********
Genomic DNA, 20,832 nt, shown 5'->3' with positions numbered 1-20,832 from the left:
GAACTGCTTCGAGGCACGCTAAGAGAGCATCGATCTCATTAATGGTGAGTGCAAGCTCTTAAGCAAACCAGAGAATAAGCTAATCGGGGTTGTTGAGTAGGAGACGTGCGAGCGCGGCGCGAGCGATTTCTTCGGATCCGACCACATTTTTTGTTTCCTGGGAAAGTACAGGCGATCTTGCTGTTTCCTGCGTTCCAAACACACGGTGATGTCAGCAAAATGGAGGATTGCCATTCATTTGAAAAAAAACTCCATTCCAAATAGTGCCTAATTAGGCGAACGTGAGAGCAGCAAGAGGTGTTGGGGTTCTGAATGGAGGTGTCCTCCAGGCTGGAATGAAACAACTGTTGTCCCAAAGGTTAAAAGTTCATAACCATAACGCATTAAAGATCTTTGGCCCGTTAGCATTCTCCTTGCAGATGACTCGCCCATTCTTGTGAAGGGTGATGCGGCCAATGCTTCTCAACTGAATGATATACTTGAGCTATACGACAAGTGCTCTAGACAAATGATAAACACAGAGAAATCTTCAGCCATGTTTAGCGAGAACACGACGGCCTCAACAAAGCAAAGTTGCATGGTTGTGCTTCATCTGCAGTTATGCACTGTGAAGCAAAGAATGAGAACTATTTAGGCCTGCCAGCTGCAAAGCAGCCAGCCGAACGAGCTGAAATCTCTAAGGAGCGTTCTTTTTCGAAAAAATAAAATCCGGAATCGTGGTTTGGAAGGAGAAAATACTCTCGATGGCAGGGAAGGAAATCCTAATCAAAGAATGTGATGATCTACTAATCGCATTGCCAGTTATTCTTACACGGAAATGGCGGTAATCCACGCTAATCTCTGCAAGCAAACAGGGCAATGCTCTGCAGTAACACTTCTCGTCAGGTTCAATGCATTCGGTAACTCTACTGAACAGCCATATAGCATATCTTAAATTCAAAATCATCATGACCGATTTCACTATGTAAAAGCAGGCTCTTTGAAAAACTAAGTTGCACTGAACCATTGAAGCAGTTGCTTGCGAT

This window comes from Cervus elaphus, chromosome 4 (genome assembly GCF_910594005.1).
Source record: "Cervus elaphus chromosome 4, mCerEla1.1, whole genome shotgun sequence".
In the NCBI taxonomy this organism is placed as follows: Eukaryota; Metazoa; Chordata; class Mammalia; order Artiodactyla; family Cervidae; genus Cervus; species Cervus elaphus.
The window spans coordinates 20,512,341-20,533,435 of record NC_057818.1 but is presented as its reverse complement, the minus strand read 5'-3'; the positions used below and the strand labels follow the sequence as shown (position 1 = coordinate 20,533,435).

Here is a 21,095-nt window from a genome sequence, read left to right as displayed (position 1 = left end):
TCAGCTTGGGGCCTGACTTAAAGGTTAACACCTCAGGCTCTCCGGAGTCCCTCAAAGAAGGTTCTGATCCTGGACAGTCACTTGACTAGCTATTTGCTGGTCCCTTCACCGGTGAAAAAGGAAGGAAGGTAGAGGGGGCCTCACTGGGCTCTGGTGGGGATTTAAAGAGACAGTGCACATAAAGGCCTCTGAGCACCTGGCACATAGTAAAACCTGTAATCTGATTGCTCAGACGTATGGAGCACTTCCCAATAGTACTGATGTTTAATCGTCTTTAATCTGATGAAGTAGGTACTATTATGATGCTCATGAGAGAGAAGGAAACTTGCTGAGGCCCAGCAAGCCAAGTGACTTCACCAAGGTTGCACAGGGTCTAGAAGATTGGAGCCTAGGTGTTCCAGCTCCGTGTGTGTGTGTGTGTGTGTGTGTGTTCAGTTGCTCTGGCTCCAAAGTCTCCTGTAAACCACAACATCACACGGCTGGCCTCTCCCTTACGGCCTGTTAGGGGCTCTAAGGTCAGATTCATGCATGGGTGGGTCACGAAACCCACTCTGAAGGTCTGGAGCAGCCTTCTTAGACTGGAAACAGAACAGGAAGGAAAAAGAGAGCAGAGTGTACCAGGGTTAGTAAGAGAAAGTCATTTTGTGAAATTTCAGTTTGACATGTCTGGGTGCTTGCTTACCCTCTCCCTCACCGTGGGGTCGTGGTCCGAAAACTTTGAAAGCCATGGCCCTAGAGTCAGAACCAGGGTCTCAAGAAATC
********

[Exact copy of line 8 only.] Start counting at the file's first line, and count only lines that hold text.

TCAGCTTGGGGCCTGACTTAAAGGTTAACACCTCAGGCTCTCCGGAGTCCCTCAAAGAAGGTTCTGATCCTGGACAGTCACTTGACTAGCTATTTGCTGGTCCCTTCACCGGTGAAAAAGGAAGGAAGGTAGAGGGGGCCTCACTGGGCTCTGGTGGGGATTTAAAGAGACAGTGCACATAAAGGCCTCTGAGCACCTGGCACATAGTAAAACCTGTAATCTGATTGCTCAGACGTATGGAGCACTTCCCAATAGTACTGATGTTTAATCGTCTTTAATCTGATGAAGTAGGTACTATTATGATGCTCATGAGAGAGAAGGAAACTTGCTGAGGCCCAGCAAGCCAAGTGACTTCACCAAGGTTGCACAGGGTCTAGAAGATTGGAGCCTAGGTGTTCCAGCTCCGTGTGTGTGTGTGTGTGTGTGTGTGTTCAGTTGCTCTGGCTCCAAAGTCTCCTGTAAACCACAACATCACACGGCTGGCCTCTCCCTTACGGCCTGTTAGGGGCTCTAAGGTCAGATTCATGCATGGGTGGGTCACGAAACCCACTCTGAAGGTCTGGAGCAGCCTTCTTAGACTGGAAACAGAACAGGAAGGAAAAAGAGAGCAGAGTGTACCAGGGTTAGTAAGAGAAAGTCATTTTGTGAAATTTCAGTTTGACATGTCTGGGTGCTTGCTTACCCTCTCCCTCACCGTGGGGTCGTGGTCCGAAAACTTTGAAAGCCATGGCCCTAGAGTCAGAACCAGGGTCTCAAGAAATC